Wednesday, March 30, 2011

01 Village finding a phone

Summary:    8-12 sentences:

Ivanna lost her phone and the person who found it wouldn’t give it back so her friend Evan made the story viral.  The support rallied by Evan, over the loss of the phone resulted in mass public interest that when conjoined affected the outcome of the situation showing the power that groups possess.

The attention that becomes possible with mass Internet access creates the opportunity for individuals to communicate, broadcast issues, receive support, and thus change situations that they would not otherwise be able to alone. Evan utilized internet social media tools to rally support and create a kind of movement, that was rare, difficult to manage, full of experts, and almost impossible to create 5 or 10 years ago.

Human organization is highly complex and critical to group formation and collaboration within societies, but technology now allows easier access to organization and raises important ethical questions related to access and power. With new technology we are able to form groups easier, which thus provides different forms of motivation for individuals contributing to society.

The introduction of the internet, as it currently exists, along with cell phones, e-mail, and other forms of communication allow people to more easily organize themselves and accomplish collective action, without the institutional structure that was once needed to manage organizations. People are now capable of group action with out the need for traditional institutions to bring social change.


In class we discussed why and how is this new.  Below are  related concepts from social science that came up during that conversation:
  • social capital
  • transaction costs
  • emotion and helping behavior
  • helping and altruism
  • social support
Comment from FB post:

I posted a link to this post on FB.  A good friend of mind sent me an email with the following comment.  He raises a really interesting point:   does the phone example raise an important problem-- that the collective action made possible by internet community often gets directed towards trivial ends while far more important ends go wanting,

"Hey Ted,

I saw your post on FB about your students collective action projects and I thought their posts were interesting.  I have not read the book so I can’t comment in detail but a few things strike me.  There are interesting side effects of low cost social activism, the degradation of propinquity as a barrier to message spread and the absence a gate keepers in information sorting.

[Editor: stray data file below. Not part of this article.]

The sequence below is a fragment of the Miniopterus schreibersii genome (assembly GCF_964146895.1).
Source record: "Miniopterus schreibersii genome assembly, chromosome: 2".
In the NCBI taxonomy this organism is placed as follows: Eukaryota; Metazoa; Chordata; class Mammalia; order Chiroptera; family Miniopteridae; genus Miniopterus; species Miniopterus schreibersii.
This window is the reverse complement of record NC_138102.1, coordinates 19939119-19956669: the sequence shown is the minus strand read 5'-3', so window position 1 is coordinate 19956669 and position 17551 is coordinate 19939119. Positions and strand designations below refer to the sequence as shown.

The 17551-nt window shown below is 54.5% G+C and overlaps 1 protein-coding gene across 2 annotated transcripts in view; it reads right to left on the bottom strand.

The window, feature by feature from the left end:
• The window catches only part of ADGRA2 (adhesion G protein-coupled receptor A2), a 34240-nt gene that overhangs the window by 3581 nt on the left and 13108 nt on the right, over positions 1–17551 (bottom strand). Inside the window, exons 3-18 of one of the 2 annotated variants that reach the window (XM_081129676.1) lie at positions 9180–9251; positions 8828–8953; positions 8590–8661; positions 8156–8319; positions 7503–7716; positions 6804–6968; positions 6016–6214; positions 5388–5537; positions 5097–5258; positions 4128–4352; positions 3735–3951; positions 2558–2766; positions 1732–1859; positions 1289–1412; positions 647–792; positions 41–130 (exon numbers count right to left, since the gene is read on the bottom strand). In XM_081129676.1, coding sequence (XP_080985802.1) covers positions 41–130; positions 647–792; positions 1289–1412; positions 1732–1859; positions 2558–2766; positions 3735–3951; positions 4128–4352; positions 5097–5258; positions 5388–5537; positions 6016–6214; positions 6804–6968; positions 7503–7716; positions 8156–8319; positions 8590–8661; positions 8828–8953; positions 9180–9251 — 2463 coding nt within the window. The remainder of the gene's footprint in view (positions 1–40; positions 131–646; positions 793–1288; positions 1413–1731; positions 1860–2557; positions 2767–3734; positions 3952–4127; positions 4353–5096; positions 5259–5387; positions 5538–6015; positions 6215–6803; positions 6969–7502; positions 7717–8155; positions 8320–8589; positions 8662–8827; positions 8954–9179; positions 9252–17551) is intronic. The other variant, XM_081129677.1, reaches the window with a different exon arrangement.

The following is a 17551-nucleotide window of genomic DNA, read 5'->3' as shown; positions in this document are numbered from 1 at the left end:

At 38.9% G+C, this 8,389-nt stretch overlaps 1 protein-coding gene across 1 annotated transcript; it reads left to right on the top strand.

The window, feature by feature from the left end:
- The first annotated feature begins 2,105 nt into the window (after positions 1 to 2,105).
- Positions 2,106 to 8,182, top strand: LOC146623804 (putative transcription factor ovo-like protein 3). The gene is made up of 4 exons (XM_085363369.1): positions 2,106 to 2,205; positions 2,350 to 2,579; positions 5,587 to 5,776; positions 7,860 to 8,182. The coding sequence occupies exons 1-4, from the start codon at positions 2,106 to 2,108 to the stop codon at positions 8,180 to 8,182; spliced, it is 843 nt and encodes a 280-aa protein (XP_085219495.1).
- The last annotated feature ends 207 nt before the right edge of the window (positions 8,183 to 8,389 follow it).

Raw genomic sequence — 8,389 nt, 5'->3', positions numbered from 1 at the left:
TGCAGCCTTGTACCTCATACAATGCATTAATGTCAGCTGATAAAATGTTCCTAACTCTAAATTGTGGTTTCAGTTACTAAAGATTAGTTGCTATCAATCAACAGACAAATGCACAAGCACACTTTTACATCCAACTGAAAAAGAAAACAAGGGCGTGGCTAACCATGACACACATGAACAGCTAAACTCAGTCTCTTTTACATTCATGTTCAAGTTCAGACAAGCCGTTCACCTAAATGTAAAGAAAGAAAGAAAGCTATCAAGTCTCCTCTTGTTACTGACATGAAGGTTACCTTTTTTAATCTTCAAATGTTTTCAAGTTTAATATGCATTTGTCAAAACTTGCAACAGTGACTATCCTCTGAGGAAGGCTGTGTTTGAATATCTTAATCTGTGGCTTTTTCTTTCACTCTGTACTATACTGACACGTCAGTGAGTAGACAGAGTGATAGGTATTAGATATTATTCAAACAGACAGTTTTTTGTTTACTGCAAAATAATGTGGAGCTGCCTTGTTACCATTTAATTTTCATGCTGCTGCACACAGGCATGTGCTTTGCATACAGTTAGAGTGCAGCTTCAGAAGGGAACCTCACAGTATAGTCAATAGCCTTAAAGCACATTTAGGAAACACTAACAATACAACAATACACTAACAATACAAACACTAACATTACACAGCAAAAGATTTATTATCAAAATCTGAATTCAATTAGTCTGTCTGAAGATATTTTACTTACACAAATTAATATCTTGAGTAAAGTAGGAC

For better or worse, there has been a fundamental change in what is important and or worthy of activism.  In this case there is a collective action event aimed at getting someone’s phone back.

 Is that a worthy cause? 

Is that the best use of participants agency, or is it just popular and of the moment?   Why does a phone merit such action while incidents of child abuse, starvation and murder go unacknowledged.  Clearly that is an oversimplification but there seems to be a lack of perspective in the digital world.  In this day and age a story of lost phone or a burning Koran somewhere is Florida can go viral and become the center of a large online movement.  In the first case a phone is returned but in the second people die.  In both cases the viral stories are trivial outside the world of social media.  A girl had her phone stolen, as I am sure 1000 people do every day and a guy burned a book in his tiny 14 person church.

  Perhaps this should be called the Charlie Sheen effect.  The unimportant takes center stage while real events are all but ignored.  Social media and its dependency on novelty and simplicity has, perhaps, warped the perspectives of participants because social media has no inherent perspective.  Maybe it was the barriers to collective action that signaled when a collective action event was truly important. We don’t tend to do trivial things when they are hard.  Now a lost phone and the collapse of the Berlin wall might get equal time."

Thanks Deven!

Connections to current events in the world:

The cognitive surplus:

Several of the ideas that we discussed in class started to connect with Shirky's new book.  Above is a TED talk that summarizes some of those ideas.

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